Pd thin films are a basic form of low-dimensional Pd nanostructure, which are easily adaptable to practical hydrogen sensor applications. In these structures, the thickness of the films is usually restricted to less than several hundreds of nm, while the width is flexibly varied to fit into a allowed dimension in the range of several mm to several cm. The very low aspect ratio of film thickness to width generally facilitates hydrogen absorption and desorption processes, and makes the Pd film/substrate interface profoundly important in the cyclic hydrogen sensing. Here, we present the hydrogen-sensing properties of Pd thin films, discuss critical issues related to these film structures, and suggest the possible solutions to tackle the issues.

3.1. Pure Pd Thin Films

The hydrogen-sensing properties of Pd thin films on thermally oxidized Si substrates were investigated at room temperature, using nitrogen carrier gas (N2). Figure 2 shows the two representative real-time electrical responses of a 100 nm-thick Pd film for 1 and 2% H2. Hereafter, the sensitivity is defined as:

Sensitivity   ( % ) = R H R N R N × 100
where RH and RN are the resistances in the presence of H2 and N2 gases, respectively. The Pd film behaves like a reversible hydrogen sensor with sensitivities proportional to H2 concentration, reaching 52% at 2% H2. One interesting observation is that unlike the response to 1% H2, which shows monotonic resistance increase with the absorption of H2 (Figure 2(a)), several intermediate stages with reduced rates of resistance increase appear around the inflection points in the first cycle of response to 2% H2 as indicated by star marks in Figure 2(b). These intermediate stages signal the occurrence of new phases, i.e., α + β mixed phase (★) and β phase (✰). Similar to the case in Figure 1, the β phase nucleates in the α matrix if the amount of hydrogen incorporation into the interstitial sites of Pd exceeds the solid solubility limit of hydrogen, and grows with the further absorption of H2. In this α + β mixed phase, the resistance increase is more likely to be governed by the relative volume fraction and distribution of β islands rather than total atomic fraction of hydrogen. Once the phase transition to the β phase is completed, defects such as vacancies and dislocations are induced into the matrix both to maintain the NaCl structure of the PdHx and to release the strain produced by gradual volume expansion by absorbed hydrogen atoms. A further increase in hydrogen concentration causes severe structural deformations (see the image ( Sensors 11 00825i1) in Figure 2(c)) and the deformations are only partially recovered even after H2 supply is disconnected (see the image ( Sensors 11 00825i2) in Figure 2(c)).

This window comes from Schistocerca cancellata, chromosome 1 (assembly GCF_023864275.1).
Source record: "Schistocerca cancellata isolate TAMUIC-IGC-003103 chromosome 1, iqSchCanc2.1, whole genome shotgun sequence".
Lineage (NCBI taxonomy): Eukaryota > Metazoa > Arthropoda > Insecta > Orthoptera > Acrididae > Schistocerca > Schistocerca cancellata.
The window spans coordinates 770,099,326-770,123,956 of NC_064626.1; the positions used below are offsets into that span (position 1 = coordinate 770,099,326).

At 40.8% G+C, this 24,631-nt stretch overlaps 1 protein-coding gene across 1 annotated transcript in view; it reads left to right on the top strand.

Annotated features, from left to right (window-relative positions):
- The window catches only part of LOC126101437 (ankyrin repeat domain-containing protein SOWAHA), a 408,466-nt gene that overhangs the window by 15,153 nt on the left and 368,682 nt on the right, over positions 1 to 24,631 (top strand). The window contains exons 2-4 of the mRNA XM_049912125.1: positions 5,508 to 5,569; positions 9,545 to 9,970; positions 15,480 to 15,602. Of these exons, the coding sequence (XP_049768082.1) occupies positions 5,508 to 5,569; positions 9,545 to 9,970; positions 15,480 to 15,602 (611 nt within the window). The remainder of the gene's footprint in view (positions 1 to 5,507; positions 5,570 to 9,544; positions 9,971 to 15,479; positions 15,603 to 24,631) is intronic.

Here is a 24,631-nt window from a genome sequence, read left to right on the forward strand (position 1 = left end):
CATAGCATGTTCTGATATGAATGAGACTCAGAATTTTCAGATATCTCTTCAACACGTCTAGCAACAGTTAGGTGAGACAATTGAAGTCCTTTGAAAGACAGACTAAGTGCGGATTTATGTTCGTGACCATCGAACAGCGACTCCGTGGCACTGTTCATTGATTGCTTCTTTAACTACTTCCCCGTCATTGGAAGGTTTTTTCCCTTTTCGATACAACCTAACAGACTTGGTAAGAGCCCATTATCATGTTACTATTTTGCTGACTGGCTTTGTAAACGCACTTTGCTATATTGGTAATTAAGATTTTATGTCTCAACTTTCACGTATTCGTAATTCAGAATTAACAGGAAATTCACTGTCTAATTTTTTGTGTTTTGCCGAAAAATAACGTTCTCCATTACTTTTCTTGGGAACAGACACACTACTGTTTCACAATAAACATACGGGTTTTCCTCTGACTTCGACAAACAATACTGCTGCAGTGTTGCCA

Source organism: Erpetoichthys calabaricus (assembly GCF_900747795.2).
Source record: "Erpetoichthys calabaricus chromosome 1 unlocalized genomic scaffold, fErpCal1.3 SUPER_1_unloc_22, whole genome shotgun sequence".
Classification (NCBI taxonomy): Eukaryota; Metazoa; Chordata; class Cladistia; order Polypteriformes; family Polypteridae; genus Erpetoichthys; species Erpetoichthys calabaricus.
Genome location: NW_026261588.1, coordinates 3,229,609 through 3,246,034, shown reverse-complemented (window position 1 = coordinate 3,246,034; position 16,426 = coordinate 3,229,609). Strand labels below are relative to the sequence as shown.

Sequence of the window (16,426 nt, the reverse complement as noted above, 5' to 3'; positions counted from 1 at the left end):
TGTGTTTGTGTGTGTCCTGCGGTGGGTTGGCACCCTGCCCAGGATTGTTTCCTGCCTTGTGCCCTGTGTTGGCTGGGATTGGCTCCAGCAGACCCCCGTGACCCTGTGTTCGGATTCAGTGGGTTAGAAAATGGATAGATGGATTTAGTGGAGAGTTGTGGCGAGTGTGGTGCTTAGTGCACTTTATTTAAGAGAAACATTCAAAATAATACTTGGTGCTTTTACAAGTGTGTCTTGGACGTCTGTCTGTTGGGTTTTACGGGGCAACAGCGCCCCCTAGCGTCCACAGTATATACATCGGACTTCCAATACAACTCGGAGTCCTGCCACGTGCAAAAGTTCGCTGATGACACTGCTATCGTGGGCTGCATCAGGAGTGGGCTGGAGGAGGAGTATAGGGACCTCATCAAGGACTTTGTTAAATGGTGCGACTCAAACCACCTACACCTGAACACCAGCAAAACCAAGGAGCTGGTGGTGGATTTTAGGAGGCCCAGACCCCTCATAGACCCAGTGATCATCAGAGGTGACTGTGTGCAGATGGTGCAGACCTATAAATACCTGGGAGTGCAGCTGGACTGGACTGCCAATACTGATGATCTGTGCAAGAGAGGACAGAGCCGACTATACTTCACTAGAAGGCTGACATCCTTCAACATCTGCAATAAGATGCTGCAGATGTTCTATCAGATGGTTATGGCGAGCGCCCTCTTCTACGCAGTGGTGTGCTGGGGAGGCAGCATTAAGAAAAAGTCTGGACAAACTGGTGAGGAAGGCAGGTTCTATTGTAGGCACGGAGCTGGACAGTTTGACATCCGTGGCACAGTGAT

Serious structural deformations can also be observed by confocal laser scanning microscopy. Figure 3(a) shows the microscopic surface scan images of Pd films in exposure to 2% H2, using this technique. The severe film delamination is observed for the Pd film with a thickness of 100 nm, in accordance with the results above. Interestingly, the degree of structural deformations depends on the thickness of Pd film and only small pits are observed on the 20 nm-thick Pd film.

Because the structural deformations are only partially recovered after stopping the H2 flow, they give rise to a hysteresis in resistance vs. H2 concentration curves for a cycle of H2 absorption and desorption processes, as shown in Figure 3(b). The magnitude of the hysteretic behavior, however, decreases with decreasing Pd film thickness, which is well-matched to the tendency observed in thickness-dependent surface deformations. From Figure 3(b), the maximal Pd film thickness, where no hysteresis is observed, is found to be 5 nm, at which the sensitivity is only 4%. It is also difficult to precisely control the thickness as thin as this.

3.2. Pd-Ni Alloy Thin Films

The severe structural deformations and the consequent hysteretic resistance behaviors of pure Pd films should find solutions since they risk the reliability and accuracy of the Pd film-based hydrogen sensors. Various Pd alloys such as Pd-Mg, Pd-Au, Pd-Ag, and Pd-Ni have been explored to enhance the structural stability of the Pd-based thin films of the Pd-based thin films [40,7982]. Among those, Pd-Au and Pd-Ag alloys have been more studied due to their advantages such as crystal structures similar to that of Pd, higher hydrogen solubilities than pure Pd, and good capabilities to suppress structural deformations. However, they have problematic issues too. For instance, the Au in the Pd-Au alloy easily segregates on the surface owing to its high mobility [83], causing a reliability problem. For the Pd-Ag alloy, good sensor performance, particularly, high hydrogen permeability is observed only in high Ag concentration more than 20 wt% and the hydrogen dissociation capability of the alloy becomes worse than pure Pd in this concentration range [84]. Moreover, both alloys are expensive, adding more cost to sensors incorporating those materials. Comparing Pd-Ni alloy to those alloys, Ni can be introduced to Pd matrix in less amount for suppressing structural deformations. Ni is less likely to segregate in the alloy, is inexpensive, and helps to shorten response times. The attributes of the Pd-Ni alloy like good durability, fast response, and consistency of crystal structure with Pd make it attractive material for hydrogen sensing. According to our investigation, the addition of a small amount of Ni to Pd effectively suppresses the structural deformations, as demonstrated in Figure 4(a). A Pd-Ni alloy containing 4% Ni shows no conceivable surface defects, leading to hysteresis-free resistance change in response to H2 concentration. From Figure 4(b), it is found that the resistances of Pd-Ni alloy films containing more than 4% of Ni increase almost linearly with H2 concentration without a hysteresis, while a pure Pd film shows a sizable hysteretic behavior in its resistance change. Although these results are desirable for sensor operations, the sensitivities of the Pd-Ni alloys are smaller than that of pure Pd. The small sensitivities and linear relationships between the sensitivity and H2 concentration of Pd-Ni alloys are ascribed to a reduced H2 in-take and the hindered β phase formation due to the smaller lattice constants and interstitial volumes and stronger Pd-Ni bonds with respect to pure Pd (see Figure 5(a) below for the dependence of sensitivity on Ni content).